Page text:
Something strange happened one weekend.
I woke up at 8am!
On weekends that’s considered as dawn.
Feeling bright and energetic I jumped out of bed without so much as a yawn.
The joy of a weekend is to have bit of a lie-in without the shrill of an alarm.
I made myself a cup of tea and enjoyed the morning calm.
Deciding to use this time productively I left to run a few errands.
Having ignored my house I decided to make amends.
I’m blessed to have a helper and a cook who are indispensable.
They’re my lifeline and like family. They’re loyal and competent.
By design or by habit the task of buying groceries is left in their trusted hands.
But seeing the supermarket I,spontaneously, thought of doing it myself, so in I went.
My senses groggy. My voice disembodied. I walked down the aisles, slightly lost.
The fresh colours and smells of fruits is what I love the most.
Other shoppers included either very old people shuffling along,
Or early-risers, swimmers, hipsters tying up their dogs or parking their bike.
And of course super sporty Amazonian women returning from their run or hike.
I started adding tomatoes, blueberries etc in my trolley.
Whilst admiring their bodies fit for haute couture.
Making lists of what I’d like eat during the week and feeling jolly.
Buying vegetables is a bit like buying furniture, it’s very mature.
I came home and dropped my bags on the floor.
The rumbling in my stomach was turning into a roar.
Tired but happy about the chores being completed.
Even if the money in my wallet had rapidly depleted.
The aforementioned cook and helper arrive.
What follows is a humiliating, dressing down that lasts half an hour.
My effort ignored, my morning turned sour.
The critical cook shreds me to pieces and exposes my inexperience.
So much so for my lets-do-this-grocery-shopping-more -often drive.
She starts with ” if you buy vegetables, your bank balance will come down by half”.
Why I asked with trepidation masked by a loud laugh.
She bemoans the pitfalls of career women and lifestyles she deems wild.
Expecting a rebuke I braced myself like an erroneous child.
She said: Tomatoes from the fresh market are 14$. You paid 26$.
Oh is all I said and smiled sheepishly.
She said: Why did you buy an eggplant. We already had one.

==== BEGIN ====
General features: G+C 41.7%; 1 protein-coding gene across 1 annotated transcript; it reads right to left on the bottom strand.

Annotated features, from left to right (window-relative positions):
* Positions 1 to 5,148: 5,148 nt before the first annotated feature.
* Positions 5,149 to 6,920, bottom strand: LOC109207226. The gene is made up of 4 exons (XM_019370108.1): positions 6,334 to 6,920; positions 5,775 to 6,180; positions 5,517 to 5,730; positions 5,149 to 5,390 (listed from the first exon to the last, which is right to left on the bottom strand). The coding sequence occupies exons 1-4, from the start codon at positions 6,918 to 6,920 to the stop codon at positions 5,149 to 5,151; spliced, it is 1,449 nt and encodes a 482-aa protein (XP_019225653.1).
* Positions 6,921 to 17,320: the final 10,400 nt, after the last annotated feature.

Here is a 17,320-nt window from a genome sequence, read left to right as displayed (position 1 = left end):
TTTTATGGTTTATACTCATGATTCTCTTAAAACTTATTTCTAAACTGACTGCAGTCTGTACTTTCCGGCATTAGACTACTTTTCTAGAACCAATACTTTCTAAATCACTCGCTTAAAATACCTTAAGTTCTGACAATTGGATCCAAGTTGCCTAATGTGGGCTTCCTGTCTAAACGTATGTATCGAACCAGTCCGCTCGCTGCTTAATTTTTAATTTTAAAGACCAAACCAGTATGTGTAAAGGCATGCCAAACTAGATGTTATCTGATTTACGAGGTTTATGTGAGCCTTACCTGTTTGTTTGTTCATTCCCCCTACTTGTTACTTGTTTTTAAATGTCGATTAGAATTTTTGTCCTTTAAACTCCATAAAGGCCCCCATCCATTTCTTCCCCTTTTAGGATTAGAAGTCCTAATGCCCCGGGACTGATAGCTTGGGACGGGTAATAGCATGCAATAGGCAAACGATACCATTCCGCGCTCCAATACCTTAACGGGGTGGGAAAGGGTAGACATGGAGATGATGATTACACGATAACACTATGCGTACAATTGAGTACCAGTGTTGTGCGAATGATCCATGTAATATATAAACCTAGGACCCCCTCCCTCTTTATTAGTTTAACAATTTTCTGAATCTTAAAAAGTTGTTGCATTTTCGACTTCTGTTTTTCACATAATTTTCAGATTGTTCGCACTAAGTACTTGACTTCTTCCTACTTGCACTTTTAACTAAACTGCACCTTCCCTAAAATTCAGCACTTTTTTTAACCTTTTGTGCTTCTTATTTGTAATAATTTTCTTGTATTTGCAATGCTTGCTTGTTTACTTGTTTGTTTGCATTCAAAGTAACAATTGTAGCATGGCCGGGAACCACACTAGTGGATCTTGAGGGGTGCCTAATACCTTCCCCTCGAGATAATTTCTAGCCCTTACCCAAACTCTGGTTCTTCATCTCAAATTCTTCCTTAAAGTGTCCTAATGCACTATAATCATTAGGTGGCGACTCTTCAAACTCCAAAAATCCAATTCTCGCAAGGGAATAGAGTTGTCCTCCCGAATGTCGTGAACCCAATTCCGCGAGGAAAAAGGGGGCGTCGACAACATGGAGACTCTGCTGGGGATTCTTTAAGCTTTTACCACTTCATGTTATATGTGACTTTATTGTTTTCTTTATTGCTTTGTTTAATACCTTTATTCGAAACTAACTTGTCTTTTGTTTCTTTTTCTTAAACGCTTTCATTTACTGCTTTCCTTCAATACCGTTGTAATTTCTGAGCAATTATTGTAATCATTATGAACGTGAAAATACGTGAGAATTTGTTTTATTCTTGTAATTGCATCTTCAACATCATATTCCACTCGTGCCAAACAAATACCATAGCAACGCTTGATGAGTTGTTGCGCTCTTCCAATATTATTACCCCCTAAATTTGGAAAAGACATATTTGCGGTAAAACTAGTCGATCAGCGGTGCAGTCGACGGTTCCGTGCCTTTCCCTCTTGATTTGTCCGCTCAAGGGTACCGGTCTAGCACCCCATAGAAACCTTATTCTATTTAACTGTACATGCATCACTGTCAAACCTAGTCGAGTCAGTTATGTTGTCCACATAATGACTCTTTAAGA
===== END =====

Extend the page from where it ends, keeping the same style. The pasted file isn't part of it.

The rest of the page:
I professed a false love for eggplant and contemplated an escape. Perhaps head to the gym for a run.
She said: Why did you buy three packets of Okra? Two are enough for you.
I shifted my weight from one foot to another. Feeling small and stupid. I still do.
What are these? She points to the small packets of green stuff I’d thrown in randomly.
Finally! I have an answer for this one. I glibly assured her it’s Coriander for chutney .
It’s Pudina (mint leaves) she says in a half mocking half disapproving tone.
My confidence quickly dissipating as she continued to drone.
She then coaches me on cooking and domesticity and how it would make a man happy.
Here it comes, the ultimate blow.
Because of course not having a man is the all-time low.
At this point my helper, who’s always been in my corner, comes to my defense.
She pipes in saying my purchases are organic and therefore more healthy.
They’re imported from Australia or New Zealand she shouts over the hoovering.
Feeling bad for me as I’ve been put through the ringer.
So? I’m going to be boiling and cooking them anyway, dismisses my cook.
Unless you want to use these imported tomatoes for salads or sandwiches? She asks.
Part question, part threat. Not exactly the menu I had in mind. No, is all I could whimper.
Some might question my wisdom for tolerating a feisty cook bordering on insolence.
In a world full of robotic, indifferent people, she’s right and she cares.
I hang my head in shame. In silence.
My helper, gives me a reassuring smile, indicating what “I can say to save ya”.
How quickly success turns to failure.